Archive for April 2002

Happy Birthday Dad!

Ten reasons why my dad is amazing

1. he builds beautiful furniture as a hobby.
2. he thinks like me – okay maybe I’m the only one who thinks that’s a good thing.
3. he has the strangest sense of humour.
4. he’s dependable in a crises.
5. he came to my swim meets all through university to cheer me on and when I swam poorly, put my head together for the next race.
6. he’s super supportive of all the choices I make in my life.
7. he bikes and lifts weights regularly so he’s in awesome shape.
8. he believes in honesty, truth, and the importance of family.
9. when mom was out when I was little, he used to put the stereo on really loud and I’d dance through the house.
10. he and my mom are still wonderfully in love.
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check out julie’s redesign. Wow.


i love flat rate long distance plans

I called one of my oldest and best friends last night to chat, sat on the couch, opened a bottle of red wine, and remembered why I love her so much. People that we’ve known for a long time are really special parts of our lives, she is aware of all the hidden secrets of my past and my present, and when we talk our conversation moves fluidly between our high school loves (1993) and the current states of our hearts. I’ve known Jen for 9 years now, and through those nine years we’ve probably written each other a hundred letters. I’ve confided more in her than in anyone, and relied on her words of support and love and her unwavering faith in my abilities through every tough time in my adult life. Not only that, our backgrounds diverged in university, with her theatre degree the opposite end of the spectrum from my physics degree. She has never let me forget the value of the arts, even when the rest of my life was full of math and science, she’s kept a spark of poetry and imagination alive. I owe her lots for that. I’m a very lucky person to have such a wonderful friend. I don’t know how often she checks this site, but if you do read this Jen, thanks for the lovely talk last night, I’ll phone again soon!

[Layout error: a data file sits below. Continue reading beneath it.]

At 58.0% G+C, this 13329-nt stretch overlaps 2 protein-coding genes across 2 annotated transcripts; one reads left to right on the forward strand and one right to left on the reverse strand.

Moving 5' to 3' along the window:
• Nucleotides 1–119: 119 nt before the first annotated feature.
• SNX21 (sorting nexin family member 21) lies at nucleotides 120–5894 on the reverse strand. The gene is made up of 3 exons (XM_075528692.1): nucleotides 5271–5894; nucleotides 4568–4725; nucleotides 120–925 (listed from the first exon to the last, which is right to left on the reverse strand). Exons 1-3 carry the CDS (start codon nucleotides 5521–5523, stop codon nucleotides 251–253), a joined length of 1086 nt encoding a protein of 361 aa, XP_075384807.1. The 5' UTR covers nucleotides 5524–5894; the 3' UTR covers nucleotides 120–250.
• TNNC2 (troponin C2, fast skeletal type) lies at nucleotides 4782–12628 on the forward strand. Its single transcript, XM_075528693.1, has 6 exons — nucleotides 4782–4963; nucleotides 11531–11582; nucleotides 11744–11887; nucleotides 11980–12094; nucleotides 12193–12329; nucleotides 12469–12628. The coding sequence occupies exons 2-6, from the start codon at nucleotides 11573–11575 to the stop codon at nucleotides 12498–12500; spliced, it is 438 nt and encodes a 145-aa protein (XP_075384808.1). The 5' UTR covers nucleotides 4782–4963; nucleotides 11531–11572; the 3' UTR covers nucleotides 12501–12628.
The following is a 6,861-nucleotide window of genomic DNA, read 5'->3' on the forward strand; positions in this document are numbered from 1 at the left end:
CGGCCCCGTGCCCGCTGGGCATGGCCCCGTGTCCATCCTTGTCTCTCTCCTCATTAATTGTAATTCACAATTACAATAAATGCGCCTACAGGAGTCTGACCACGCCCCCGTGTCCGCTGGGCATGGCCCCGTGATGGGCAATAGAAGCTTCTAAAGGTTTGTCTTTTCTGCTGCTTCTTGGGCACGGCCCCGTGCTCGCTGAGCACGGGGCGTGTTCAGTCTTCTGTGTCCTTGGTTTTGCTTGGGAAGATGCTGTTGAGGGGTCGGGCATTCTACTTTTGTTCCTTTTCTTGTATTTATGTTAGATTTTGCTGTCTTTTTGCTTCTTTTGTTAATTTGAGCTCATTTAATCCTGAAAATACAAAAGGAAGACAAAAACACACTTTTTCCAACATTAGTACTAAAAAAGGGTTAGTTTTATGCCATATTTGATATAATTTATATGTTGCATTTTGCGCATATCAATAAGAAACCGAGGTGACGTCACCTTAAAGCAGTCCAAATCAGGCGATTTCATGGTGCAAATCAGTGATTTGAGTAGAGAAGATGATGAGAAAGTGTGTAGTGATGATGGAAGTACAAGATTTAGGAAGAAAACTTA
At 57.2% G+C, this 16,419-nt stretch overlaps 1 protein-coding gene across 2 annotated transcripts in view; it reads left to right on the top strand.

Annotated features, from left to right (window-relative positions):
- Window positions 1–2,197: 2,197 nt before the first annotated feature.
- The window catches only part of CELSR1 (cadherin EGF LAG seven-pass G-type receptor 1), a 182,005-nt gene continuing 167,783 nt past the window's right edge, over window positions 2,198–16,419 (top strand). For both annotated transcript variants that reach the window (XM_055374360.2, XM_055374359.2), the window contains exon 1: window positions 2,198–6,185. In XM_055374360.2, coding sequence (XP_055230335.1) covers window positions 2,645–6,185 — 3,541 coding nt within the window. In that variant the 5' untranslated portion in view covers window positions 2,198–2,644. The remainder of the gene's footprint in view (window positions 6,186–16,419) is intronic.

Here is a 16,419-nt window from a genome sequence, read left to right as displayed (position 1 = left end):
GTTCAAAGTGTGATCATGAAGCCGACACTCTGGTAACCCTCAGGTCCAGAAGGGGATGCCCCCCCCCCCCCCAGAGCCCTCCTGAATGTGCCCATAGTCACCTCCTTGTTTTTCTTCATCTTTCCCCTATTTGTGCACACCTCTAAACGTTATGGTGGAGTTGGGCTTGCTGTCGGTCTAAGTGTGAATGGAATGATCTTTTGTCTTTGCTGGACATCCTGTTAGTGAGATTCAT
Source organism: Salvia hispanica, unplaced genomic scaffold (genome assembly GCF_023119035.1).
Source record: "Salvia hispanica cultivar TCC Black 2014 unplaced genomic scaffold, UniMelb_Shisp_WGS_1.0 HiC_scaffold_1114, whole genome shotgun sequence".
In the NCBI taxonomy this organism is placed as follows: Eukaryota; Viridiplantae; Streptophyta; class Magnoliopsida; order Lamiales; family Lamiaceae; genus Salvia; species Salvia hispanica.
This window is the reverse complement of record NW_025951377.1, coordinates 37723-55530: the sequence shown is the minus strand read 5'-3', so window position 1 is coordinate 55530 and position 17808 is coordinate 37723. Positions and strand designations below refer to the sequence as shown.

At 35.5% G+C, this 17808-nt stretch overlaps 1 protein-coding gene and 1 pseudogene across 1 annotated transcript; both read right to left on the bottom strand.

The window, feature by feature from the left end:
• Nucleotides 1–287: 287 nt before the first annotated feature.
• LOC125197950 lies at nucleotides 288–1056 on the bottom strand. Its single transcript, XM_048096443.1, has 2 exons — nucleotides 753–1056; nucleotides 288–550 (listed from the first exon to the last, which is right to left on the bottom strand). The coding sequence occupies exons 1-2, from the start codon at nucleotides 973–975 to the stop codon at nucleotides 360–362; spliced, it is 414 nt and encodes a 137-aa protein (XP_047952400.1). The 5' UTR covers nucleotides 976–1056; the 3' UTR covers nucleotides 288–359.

Harrison Lake

We found the perfect campsite in the provincial park, a waterfront spot that had a small path leading in twenty steps to a broad, flat rock that overlooked the lake. It was almost big enough for the tent, and we easily could have slept on it under the open sky, but we opted instead to save the rock for morning tea and pitched our tent on the actual site higher up.

Cory went for a walk further along the shore, I was wearing sandals and couldn’t follow him through the muck so I went back up to write in my journal at the picnic table. It was cold too, and I was so chilled that I sat on the book of poetry I’m reading. It made me smile that a book of poetry by a noble prize winning poet is best used as a seat cushion when camping in April. The world was beautiful enough that evening, I didn’t need to read of it when it was all around me.